NAME: Perico or Farewell
COUNTY: Dallum
CLIMATE: Warm winter, hot summer
Winter, spring, fall
COMMENTS: Very few residents.
REMAINS: A few abandoned buildings. UPDATE:

I was driving on Highway 287 a few weeks ago and noticed that the only thing remaining of the original town of Perico is the old school gymnasium with all the windows broken out. Everything else from the original town is gone.
However, the grain elevator and a mobile home across the highway are still there.

Jim Foreman

The town had its beginning about 1888 as a siding on the railroad in Dallam County. At that time, the town was known as Farewell. In 1905, the railroad was asked to change the name to Perico and the railroad complied. At the time, much of the ranch land in Dallam County was being sub-divided and sold to farmers for agricultural purposes. As agriculture boomed, towns were settled to serve the farmers and Perico was one of those towns. When farmers began entering the territory early in the 1900s, Perico prospered and became the educational center in the vicinity. It was not unusual for small rural towns to suffer as improved highway transportation drew trade to more populous towns. Perico was no exception. Although the town had about forty residents as late as the 1960s, it is today a ghost town with almost all its buildings vacant or in ruins. The town lies alongside the Fort Worth and Denver tracks on U.S. Highway 87 about 11 miles southeast of Texline. SUBMITTED BY: Henry Chenoweth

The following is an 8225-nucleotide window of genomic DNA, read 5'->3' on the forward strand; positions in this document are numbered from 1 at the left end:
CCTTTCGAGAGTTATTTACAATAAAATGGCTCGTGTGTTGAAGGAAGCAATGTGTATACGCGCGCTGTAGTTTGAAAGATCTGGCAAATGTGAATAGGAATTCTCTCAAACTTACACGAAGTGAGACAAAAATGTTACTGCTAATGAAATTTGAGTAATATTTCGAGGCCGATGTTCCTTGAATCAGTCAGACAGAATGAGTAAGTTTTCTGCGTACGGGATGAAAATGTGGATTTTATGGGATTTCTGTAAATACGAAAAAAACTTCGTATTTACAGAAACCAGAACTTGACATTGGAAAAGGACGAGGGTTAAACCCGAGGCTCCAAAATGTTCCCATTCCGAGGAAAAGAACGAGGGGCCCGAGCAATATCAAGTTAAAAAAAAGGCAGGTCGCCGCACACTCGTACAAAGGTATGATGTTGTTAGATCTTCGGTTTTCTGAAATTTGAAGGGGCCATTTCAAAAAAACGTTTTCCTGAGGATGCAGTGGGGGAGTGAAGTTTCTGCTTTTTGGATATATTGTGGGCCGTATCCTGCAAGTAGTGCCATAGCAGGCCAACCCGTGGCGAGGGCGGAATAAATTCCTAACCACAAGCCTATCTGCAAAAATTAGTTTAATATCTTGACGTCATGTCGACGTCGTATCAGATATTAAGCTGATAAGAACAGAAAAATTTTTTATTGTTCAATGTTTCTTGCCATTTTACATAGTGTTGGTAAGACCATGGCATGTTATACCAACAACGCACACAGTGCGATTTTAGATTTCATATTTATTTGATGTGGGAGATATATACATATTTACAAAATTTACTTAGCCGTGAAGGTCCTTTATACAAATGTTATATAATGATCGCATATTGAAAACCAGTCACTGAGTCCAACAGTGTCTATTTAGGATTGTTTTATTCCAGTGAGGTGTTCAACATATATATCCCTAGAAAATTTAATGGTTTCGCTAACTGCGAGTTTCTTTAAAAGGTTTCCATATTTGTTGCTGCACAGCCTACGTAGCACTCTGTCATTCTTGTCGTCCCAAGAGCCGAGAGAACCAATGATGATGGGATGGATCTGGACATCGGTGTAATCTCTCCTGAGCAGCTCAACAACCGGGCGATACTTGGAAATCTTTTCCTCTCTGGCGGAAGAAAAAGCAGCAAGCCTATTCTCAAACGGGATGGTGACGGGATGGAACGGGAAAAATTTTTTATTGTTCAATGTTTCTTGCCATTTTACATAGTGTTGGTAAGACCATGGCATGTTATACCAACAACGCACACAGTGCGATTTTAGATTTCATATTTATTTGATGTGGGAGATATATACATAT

For many years Althea Timmermann Fox lived with me.  She died at age 89 in 2000.  Her mother and father moved to Perico around 1920 and established the Perico General Mercantile beside the railroad.  They were also the agent for the John Deere Tractor Co.  They supplied groceries to the small population there and were prominent members of the community.
"Tim" Timmerman moved his family there from Denver.  He had tubercolosis and moved from St. Louis to Denver till he was cured and then to Perico where he knew a few other people.  Althea, her two sisters, and mother ran the store along with Tim until his untimely death in about 1937.  They kept their cured meat high up at the top of the windmill.  He climbed to get some meat and fell and punctured a lung and died.  It was in the throws of the Great Depression.  Most of the members of that community had "tabs" at the store.  With the enormous debts on their books and the inability of the debtors to pay, the business folded around 1940, and the family left the town.
Althea told me in its heyday, Perico was booming.  Many people stopped for gasoline, and she pumped gas into vintage Packards, Whippets, Nashes, Oaklands, etc.  And she would hoist 100-pound bags of potatoes out of the cellar as well as giant bags of sugar and flour, as that's how people bought in those days.  I am fortunate to have the many memories of her stories about Perico.
Eddie Maddox


Perico post office
Courtesy Panhandle-Plains Historical Museum, Canyon, Texas